The Philippines: Beyond Labor Migration, Toward Development and (Possibly) Return

Maruja M.B. Asis
Date of Publication: 
July, 2017
Source Organization: 
Migration Policy Institute

The Philippines has a significant culture of migration and is a major labor exporter worldwide. Ten million Filipinos, around 10 percent of the population, are working abroad, primarily in the Middle East and Asia. Thanks to an improved economy in recent years, the Philippines is now developing policies for returning overseas Filipino workers (OFWs). This study examines the evolving labor policies of the last few decades and shows how the country is incorporating migration into its long-term development planning. This report begins with an overview of Filipino migration, both permanent and temporary, going back to 1898 and covering countries of settlement and types of jobs filled by Filipinos. In the 1970s, the Philippines created an overseas employment program and developed policies to protect OFWs living abroad from exploitation. While mindful of the importance of remittances, the government, however, paid little attention to the potential of OFWs to bring their skills and experience back to the Philippines for development purposes. Migration was never included in national and regional development plans. In 2014, the National Economic Development Authority, the government agency involved in development planning, created a subcommittee to improve coordination between migration-related agencies and promote development related to migration. The new Philippine Development Plan gives attention to OFWs to strengthen their engagement in governance and ensure smooth reintegration. The Philippines is now a global leader in discussions on migration and development. The next steps for the country may include setting up migrant resource centers in local communities and integrating migration in local development plans. (The Immigrant Learning Center’s Public Education Institute)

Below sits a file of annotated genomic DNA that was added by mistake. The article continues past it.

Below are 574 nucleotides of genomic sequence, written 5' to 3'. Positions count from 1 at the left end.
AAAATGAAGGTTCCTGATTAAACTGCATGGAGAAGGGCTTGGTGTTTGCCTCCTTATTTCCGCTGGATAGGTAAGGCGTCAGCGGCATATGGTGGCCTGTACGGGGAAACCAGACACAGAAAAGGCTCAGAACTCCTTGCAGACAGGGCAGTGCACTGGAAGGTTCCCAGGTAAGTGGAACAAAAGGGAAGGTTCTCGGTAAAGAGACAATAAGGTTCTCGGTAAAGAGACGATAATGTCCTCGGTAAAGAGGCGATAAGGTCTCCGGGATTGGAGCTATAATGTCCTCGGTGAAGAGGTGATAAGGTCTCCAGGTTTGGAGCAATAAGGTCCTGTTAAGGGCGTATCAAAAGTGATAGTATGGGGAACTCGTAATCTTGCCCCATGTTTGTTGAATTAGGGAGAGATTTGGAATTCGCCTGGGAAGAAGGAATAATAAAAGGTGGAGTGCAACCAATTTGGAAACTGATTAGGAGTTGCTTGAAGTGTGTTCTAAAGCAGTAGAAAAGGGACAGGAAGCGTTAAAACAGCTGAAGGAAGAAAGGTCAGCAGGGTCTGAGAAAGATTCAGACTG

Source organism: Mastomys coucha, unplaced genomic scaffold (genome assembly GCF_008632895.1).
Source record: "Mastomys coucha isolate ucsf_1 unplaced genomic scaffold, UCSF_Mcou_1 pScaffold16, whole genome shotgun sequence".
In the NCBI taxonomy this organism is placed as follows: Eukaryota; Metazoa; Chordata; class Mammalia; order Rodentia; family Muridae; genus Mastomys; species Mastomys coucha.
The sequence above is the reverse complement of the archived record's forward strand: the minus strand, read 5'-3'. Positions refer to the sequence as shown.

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Asis, M. M. B. (2017). The Philippines: Beyond Labor Migration, Toward Development and (Possibly) Return. (Profile). Washington, D.C.: Migration Policy Institute. Retrieved from